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dc.creatorBehera, D.
dc.date.accessioned2020-09-04T19:44:58Z
dc.date.available2020-09-04T19:44:58Z
dc.date.created2020
dc.identifier.issn0019-5707spa
dc.identifier.otherhttps://doi.org/10.1016/j.ijtb.2020.08.019spa
dc.identifier.urihttp://hdl.handle.net/20.500.12010/12731
dc.description.abstractThe COVID-19 pandemic caused by the novel corona virus, severe acute respiratory syndrome corona virus 2 (SARS-CoV-2), has upset the major public health care system throughout the world. Globally, by 3rd July 2020, there have been 10,719,946 confirmed cases of COVID-19, including 517,337 deaths, reported to WHO. In India, from Jan 30th to 3rd July 2020, there have been 625,544 confirmed cases of COVID-19 with 18,213 deaths (1). The COVID 19 pandemic has placed unprecedented demands and pressure on the health system. Health facilities and workforce are diverted and assigned a wide variety of activities related to controlling the outbreak. In doing so, other essential health services would be severely compromised. It is likely that seeking health care may be deferred because of social/physical distancing requirements or community reluctance owing to perceptions that health facilities may be infected., Continuing to provide essential services, while focusing on COVID 19 related activities, is important not only to maintain people’s trust in the health care delivery system (2), but also to minimize an increase in morbidity and mortality from other health conditions. During the Ebola outbreak in 2014-15, increased number of deaths was caused by measles, malaria, HIV/AIDS and tuberculosis because of failure in the health system and that exceeded deaths from Ebola itself (3, 4). Prevention and treatment services for noncommunicable diseases (NCDs) are affected severely since the pandemic began. A WHO survey completed by 155 countries during a 3-week period in May 2020, confirmed that the impact is global, but low-income countries are the most affected (5). More than half (53%) of the countries surveyed have partially or completely disrupted services for hypertension treatment; 49% for treatment for diabetes and diabetes-related complications; 42% for cancer treatment, and 31% for cardiovascular emergencies.spa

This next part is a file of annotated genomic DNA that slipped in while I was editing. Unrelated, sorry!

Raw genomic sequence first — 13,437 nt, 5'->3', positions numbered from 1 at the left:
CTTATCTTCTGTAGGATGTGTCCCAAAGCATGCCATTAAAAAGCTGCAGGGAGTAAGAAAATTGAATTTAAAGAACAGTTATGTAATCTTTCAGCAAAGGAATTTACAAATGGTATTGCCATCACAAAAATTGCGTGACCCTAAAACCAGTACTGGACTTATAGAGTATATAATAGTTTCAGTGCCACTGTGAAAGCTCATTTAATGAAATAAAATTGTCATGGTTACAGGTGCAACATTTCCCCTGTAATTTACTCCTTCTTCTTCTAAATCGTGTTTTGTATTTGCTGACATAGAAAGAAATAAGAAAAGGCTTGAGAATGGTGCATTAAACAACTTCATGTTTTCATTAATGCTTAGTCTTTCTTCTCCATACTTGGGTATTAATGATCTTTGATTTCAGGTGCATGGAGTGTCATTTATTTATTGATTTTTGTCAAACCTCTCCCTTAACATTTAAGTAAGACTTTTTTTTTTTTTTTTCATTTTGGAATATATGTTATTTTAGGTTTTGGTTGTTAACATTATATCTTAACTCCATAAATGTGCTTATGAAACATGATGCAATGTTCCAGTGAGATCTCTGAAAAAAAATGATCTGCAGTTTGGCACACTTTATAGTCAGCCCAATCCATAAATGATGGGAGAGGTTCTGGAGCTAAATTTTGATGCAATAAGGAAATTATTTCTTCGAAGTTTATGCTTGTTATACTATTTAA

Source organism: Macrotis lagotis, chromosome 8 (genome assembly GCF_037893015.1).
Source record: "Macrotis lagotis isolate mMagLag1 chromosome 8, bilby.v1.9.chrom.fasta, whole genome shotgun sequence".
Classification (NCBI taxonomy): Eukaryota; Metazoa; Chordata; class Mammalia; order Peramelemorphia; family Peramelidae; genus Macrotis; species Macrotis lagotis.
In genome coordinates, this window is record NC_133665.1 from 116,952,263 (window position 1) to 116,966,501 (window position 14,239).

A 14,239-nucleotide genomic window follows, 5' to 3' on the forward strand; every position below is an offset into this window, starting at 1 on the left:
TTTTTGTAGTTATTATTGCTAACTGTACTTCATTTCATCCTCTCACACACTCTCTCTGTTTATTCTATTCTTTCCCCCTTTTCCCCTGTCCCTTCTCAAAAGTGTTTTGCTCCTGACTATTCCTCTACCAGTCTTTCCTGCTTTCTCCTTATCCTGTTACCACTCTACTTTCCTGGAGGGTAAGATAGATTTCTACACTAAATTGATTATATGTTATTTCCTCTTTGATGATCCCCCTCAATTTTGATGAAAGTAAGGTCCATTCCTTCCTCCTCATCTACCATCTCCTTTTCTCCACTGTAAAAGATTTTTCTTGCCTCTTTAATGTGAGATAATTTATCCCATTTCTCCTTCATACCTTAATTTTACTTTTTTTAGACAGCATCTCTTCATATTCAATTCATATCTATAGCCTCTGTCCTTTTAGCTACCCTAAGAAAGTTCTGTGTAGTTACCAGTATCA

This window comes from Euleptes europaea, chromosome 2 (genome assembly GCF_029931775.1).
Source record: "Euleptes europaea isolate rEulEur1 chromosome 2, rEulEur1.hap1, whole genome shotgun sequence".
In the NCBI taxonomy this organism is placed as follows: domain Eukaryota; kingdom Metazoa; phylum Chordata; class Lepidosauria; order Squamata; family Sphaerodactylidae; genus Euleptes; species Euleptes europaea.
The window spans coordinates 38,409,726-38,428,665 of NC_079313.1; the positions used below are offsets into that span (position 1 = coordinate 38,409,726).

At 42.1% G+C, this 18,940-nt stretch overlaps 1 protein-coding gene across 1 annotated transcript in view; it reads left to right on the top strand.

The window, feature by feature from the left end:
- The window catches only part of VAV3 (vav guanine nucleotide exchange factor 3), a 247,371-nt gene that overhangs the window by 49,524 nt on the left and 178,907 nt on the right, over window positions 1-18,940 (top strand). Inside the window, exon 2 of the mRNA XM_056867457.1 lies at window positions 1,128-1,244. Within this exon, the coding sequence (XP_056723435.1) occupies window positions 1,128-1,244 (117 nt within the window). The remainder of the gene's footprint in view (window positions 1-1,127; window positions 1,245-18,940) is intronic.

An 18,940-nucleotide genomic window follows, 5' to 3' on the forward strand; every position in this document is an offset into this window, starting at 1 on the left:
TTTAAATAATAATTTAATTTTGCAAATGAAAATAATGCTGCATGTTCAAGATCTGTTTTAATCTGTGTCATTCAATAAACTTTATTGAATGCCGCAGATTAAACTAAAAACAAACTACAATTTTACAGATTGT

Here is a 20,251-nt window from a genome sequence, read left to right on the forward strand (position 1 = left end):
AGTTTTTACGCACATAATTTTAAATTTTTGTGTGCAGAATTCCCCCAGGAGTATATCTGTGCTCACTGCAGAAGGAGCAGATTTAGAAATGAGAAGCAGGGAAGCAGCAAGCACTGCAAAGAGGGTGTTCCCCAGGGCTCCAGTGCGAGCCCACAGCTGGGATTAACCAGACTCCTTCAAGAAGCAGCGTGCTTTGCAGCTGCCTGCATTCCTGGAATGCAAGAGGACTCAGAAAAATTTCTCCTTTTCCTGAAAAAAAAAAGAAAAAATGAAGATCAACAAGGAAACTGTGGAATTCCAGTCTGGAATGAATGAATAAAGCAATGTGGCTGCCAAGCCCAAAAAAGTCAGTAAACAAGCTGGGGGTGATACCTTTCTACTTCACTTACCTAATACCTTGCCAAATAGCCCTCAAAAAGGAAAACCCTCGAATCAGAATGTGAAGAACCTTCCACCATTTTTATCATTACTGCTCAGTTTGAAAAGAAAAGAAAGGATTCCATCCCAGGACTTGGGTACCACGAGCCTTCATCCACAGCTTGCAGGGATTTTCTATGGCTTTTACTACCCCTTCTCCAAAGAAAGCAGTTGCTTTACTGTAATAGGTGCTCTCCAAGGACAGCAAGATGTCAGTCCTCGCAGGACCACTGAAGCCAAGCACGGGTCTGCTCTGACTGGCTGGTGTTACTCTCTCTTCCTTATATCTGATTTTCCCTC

dc.format.extent16 páginasspa
dc.format.mimetypeimage/jepgspa
dc.language.isoengspa
dc.publisherIndian Journal of Tuberculosisspa
dc.sourcereponame:Expeditio Repositorio Institucional UJTLspa
dc.sourceinstname:Universidad de Bogotá Jorge Tadeo Lozanospa
dc.subjectCovidspa
dc.subjectCotrol In Indiaspa
dc.titleTb cotrol In India In the Covid eraspa
dc.type.localArtículospa
dc.subject.lembSíndrome respiratorio agudo gravespa
dc.subject.lembCOVID-19spa
dc.subject.lembSARS-CoV-2spa
dc.subject.lembCoronavirusspa
dc.rights.accessrightsinfo:eu-repo/semantics/embargoedAccessspa
dc.type.hasversioninfo:eu-repo/semantics/acceptedVersionspa
dc.rights.localAcceso restringidospa
dc.identifier.doihttps://doi.org/10.1016/j.ijtb.2020.08.019spa
dc.type.coarhttp://purl.org/coar/resource_type/c_2df8fbb1spa


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